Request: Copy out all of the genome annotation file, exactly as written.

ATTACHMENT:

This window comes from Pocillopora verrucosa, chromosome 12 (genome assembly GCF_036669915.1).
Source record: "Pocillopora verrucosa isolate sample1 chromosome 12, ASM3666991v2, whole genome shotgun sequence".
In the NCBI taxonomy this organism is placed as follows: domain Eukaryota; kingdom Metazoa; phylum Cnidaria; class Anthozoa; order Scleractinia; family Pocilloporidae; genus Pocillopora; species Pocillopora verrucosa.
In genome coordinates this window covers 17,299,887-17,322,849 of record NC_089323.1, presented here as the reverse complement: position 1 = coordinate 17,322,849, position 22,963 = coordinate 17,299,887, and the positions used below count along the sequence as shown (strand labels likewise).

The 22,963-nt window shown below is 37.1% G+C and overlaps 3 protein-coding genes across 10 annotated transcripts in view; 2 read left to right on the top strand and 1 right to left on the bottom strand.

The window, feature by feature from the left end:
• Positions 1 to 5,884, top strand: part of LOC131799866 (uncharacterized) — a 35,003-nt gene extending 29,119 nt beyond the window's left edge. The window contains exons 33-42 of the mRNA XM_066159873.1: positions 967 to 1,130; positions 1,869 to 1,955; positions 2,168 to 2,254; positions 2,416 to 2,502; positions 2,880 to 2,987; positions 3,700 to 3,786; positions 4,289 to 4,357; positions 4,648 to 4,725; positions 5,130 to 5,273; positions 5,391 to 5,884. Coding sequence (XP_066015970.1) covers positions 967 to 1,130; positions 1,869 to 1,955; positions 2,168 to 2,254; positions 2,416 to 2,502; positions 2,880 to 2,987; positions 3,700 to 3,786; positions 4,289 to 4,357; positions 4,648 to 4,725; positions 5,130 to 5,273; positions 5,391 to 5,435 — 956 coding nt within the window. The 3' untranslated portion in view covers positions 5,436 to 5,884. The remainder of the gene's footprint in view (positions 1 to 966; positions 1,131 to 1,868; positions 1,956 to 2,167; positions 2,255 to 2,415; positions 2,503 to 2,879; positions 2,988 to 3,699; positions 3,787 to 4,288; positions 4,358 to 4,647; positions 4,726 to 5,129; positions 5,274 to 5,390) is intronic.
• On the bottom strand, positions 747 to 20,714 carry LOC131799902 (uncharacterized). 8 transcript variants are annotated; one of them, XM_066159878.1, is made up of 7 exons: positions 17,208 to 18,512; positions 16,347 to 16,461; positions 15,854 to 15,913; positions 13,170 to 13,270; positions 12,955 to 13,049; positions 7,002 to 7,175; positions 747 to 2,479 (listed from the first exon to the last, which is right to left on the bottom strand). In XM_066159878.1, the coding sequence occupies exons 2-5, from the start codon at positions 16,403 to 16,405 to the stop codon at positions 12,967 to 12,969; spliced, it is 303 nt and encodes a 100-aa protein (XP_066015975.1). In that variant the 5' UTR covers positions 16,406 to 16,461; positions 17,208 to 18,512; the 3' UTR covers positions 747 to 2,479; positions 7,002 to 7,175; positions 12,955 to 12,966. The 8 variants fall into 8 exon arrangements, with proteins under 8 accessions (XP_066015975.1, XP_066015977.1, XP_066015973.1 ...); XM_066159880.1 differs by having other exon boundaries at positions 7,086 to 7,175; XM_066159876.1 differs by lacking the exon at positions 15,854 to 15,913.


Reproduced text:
This window comes from Pocillopora verrucosa, chromosome 12 (genome assembly GCF_036669915.1).
Source record: "Pocillopora verrucosa isolate sample1 chromosome 12, ASM3666991v2, whole genome shotgun sequence".
In the NCBI taxonomy this organism is placed as follows: domain Eukaryota; kingdom Metazoa; phylum Cnidaria; class Anthozoa; order Scleractinia; family Pocilloporidae; genus Pocillopora; species Pocillopora verrucosa.
In genome coordinates this window covers 17,299,887-17,322,849 of record NC_089323.1, presented here as the reverse complement: position 1 = coordinate 17,322,849, position 22,963 = coordinate 17,299,887, and the positions used below count along the sequence as shown (strand labels likewise).

The 22,963-nt window shown below is 37.1% G+C and overlaps 3 protein-coding genes across 10 annotated transcripts in view; 2 read left to right on the top strand and 1 right to left on the bottom strand.

The window, feature by feature from the left end:
• Positions 1 to 5,884, top strand: part of LOC131799866 (uncharacterized) — a 35,003-nt gene extending 29,119 nt beyond the window's left edge. The window contains exons 33-42 of the mRNA XM_066159873.1: positions 967 to 1,130; positions 1,869 to 1,955; positions 2,168 to 2,254; positions 2,416 to 2,502; positions 2,880 to 2,987; positions 3,700 to 3,786; positions 4,289 to 4,357; positions 4,648 to 4,725; positions 5,130 to 5,273; positions 5,391 to 5,884. Coding sequence (XP_066015970.1) covers positions 967 to 1,130; positions 1,869 to 1,955; positions 2,168 to 2,254; positions 2,416 to 2,502; positions 2,880 to 2,987; positions 3,700 to 3,786; positions 4,289 to 4,357; positions 4,648 to 4,725; positions 5,130 to 5,273; positions 5,391 to 5,435 — 956 coding nt within the window. The 3' untranslated portion in view covers positions 5,436 to 5,884. The remainder of the gene's footprint in view (positions 1 to 966; positions 1,131 to 1,868; positions 1,956 to 2,167; positions 2,255 to 2,415; positions 2,503 to 2,879; positions 2,988 to 3,699; positions 3,787 to 4,288; positions 4,358 to 4,647; positions 4,726 to 5,129; positions 5,274 to 5,390) is intronic.
• On the bottom strand, positions 747 to 20,714 carry LOC131799902 (uncharacterized). 8 transcript variants are annotated; one of them, XM_066159878.1, is made up of 7 exons: positions 17,208 to 18,512; positions 16,347 to 16,461; positions 15,854 to 15,913; positions 13,170 to 13,270; positions 12,955 to 13,049; positions 7,002 to 7,175; positions 747 to 2,479 (listed from the first exon to the last, which is right to left on the bottom strand). In XM_066159878.1, the coding sequence occupies exons 2-5, from the start codon at positions 16,403 to 16,405 to the stop codon at positions 12,967 to 12,969; spliced, it is 303 nt and encodes a 100-aa protein (XP_066015975.1). In that variant the 5' UTR covers positions 16,406 to 16,461; positions 17,208 to 18,512; the 3' UTR covers positions 747 to 2,479; positions 7,002 to 7,175; positions 12,955 to 12,966. The 8 variants fall into 8 exon arrangements, with proteins under 8 accessions (XP_066015975.1, XP_066015977.1, XP_066015973.1 ...); XM_066159880.1 differs by having other exon boundaries at positions 7,086 to 7,175; XM_066159876.1 differs by lacking the exon at positions 15,854 to 15,913.